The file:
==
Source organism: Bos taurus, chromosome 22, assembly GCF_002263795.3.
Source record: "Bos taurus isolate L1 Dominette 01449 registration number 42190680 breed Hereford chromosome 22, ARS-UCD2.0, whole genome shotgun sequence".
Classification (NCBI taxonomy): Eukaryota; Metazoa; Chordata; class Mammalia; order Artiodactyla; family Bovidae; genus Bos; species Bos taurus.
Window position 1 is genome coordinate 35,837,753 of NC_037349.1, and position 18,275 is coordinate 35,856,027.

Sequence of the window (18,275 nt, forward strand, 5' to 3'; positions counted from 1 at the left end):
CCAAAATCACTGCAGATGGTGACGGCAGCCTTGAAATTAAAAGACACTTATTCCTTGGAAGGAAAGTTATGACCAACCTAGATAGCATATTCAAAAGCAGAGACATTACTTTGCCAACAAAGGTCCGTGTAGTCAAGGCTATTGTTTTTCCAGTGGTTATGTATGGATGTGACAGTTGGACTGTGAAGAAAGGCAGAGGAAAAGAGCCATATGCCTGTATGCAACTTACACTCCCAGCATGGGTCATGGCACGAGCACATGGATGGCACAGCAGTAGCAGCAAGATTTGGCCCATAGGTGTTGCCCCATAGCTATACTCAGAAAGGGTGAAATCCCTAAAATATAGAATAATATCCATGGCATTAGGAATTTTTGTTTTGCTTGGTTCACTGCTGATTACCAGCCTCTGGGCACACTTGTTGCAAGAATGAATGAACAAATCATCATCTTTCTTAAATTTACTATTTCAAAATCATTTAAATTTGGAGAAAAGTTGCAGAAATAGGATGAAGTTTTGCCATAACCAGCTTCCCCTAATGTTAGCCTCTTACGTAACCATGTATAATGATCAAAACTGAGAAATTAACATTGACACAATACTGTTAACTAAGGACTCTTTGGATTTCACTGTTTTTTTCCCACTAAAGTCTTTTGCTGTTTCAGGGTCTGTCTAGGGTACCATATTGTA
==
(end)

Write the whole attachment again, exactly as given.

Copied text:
Source organism: Bos taurus, chromosome 22, assembly GCF_002263795.3.
Source record: "Bos taurus isolate L1 Dominette 01449 registration number 42190680 breed Hereford chromosome 22, ARS-UCD2.0, whole genome shotgun sequence".
Classification (NCBI taxonomy): Eukaryota; Metazoa; Chordata; class Mammalia; order Artiodactyla; family Bovidae; genus Bos; species Bos taurus.
Window position 1 is genome coordinate 35,837,753 of NC_037349.1, and position 18,275 is coordinate 35,856,027.

Sequence of the window (18,275 nt, forward strand, 5' to 3'; positions counted from 1 at the left end):
CCAAAATCACTGCAGATGGTGACGGCAGCCTTGAAATTAAAAGACACTTATTCCTTGGAAGGAAAGTTATGACCAACCTAGATAGCATATTCAAAAGCAGAGACATTACTTTGCCAACAAAGGTCCGTGTAGTCAAGGCTATTGTTTTTCCAGTGGTTATGTATGGATGTGACAGTTGGACTGTGAAGAAAGGCAGAGGAAAAGAGCCATATGCCTGTATGCAACTTACACTCCCAGCATGGGTCATGGCACGAGCACATGGATGGCACAGCAGTAGCAGCAAGATTTGGCCCATAGGTGTTGCCCCATAGCTATACTCAGAAAGGGTGAAATCCCTAAAATATAGAATAATATCCATGGCATTAGGAATTTTTGTTTTGCTTGGTTCACTGCTGATTACCAGCCTCTGGGCACACTTGTTGCAAGAATGAATGAACAAATCATCATCTTTCTTAAATTTACTATTTCAAAATCATTTAAATTTGGAGAAAAGTTGCAGAAATAGGATGAAGTTTTGCCATAACCAGCTTCCCCTAATGTTAGCCTCTTACGTAACCATGTATAATGATCAAAACTGAGAAATTAACATTGACACAATACTGTTAACTAAGGACTCTTTGGATTTCACTGTTTTTTTCCCACTAAAGTCTTTTGCTGTTTCAGGGTCTGTCTAGGGTACCATATTGTA